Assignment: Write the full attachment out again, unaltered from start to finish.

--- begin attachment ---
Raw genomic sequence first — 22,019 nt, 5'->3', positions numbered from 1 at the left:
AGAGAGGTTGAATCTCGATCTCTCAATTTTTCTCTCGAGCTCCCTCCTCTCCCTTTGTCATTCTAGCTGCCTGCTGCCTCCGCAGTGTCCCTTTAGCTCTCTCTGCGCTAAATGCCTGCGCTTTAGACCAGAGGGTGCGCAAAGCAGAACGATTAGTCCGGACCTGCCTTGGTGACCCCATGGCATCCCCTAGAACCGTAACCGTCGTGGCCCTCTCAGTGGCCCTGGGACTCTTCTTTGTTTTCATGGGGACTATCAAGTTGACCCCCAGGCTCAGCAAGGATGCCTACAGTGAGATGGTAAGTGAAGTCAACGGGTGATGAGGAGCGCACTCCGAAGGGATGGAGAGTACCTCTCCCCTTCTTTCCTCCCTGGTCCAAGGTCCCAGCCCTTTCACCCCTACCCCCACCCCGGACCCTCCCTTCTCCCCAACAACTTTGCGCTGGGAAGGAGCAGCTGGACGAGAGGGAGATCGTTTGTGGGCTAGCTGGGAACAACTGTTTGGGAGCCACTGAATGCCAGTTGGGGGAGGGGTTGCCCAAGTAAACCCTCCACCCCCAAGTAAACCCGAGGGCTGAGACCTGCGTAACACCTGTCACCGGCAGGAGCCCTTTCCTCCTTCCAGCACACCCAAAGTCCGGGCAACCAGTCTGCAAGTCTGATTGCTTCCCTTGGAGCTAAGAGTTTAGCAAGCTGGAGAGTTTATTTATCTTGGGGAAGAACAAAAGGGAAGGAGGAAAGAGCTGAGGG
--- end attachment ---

Raw genomic sequence first — 22,019 nt, 5'->3', positions numbered from 1 at the left:
AGAGAGGTTGAATCTCGATCTCTCAATTTTTCTCTCGAGCTCCCTCCTCTCCCTTTGTCATTCTAGCTGCCTGCTGCCTCCGCAGTGTCCCTTTAGCTCTCTCTGCGCTAAATGCCTGCGCTTTAGACCAGAGGGTGCGCAAAGCAGAACGATTAGTCCGGACCTGCCTTGGTGACCCCATGGCATCCCCTAGAACCGTAACCGTCGTGGCCCTCTCAGTGGCCCTGGGACTCTTCTTTGTTTTCATGGGGACTATCAAGTTGACCCCCAGGCTCAGCAAGGATGCCTACAGTGAGATGGTAAGTGAAGTCAACGGGTGATGAGGAGCGCACTCCGAAGGGATGGAGAGTACCTCTCCCCTTCTTTCCTCCCTGGTCCAAGGTCCCAGCCCTTTCACCCCTACCCCCACCCCGGACCCTCCCTTCTCCCCAACAACTTTGCGCTGGGAAGGAGCAGCTGGACGAGAGGGAGATCGTTTGTGGGCTAGCTGGGAACAACTGTTTGGGAGCCACTGAATGCCAGTTGGGGGAGGGGTTGCCCAAGTAAACCCTCCACCCCCAAGTAAACCCGAGGGCTGAGACCTGCGTAACACCTGTCACCGGCAGGAGCCCTTTCCTCCTTCCAGCACACCCAAAGTCCGGGCAACCAGTCTGCAAGTCTGATTGCTTCCCTTGGAGCTAAGAGTTTAGCAAGCTGGAGAGTTTATTTATCTTGGGGAAGAACAAAAGGGAAGGAGGAAAGAGCTGAGGG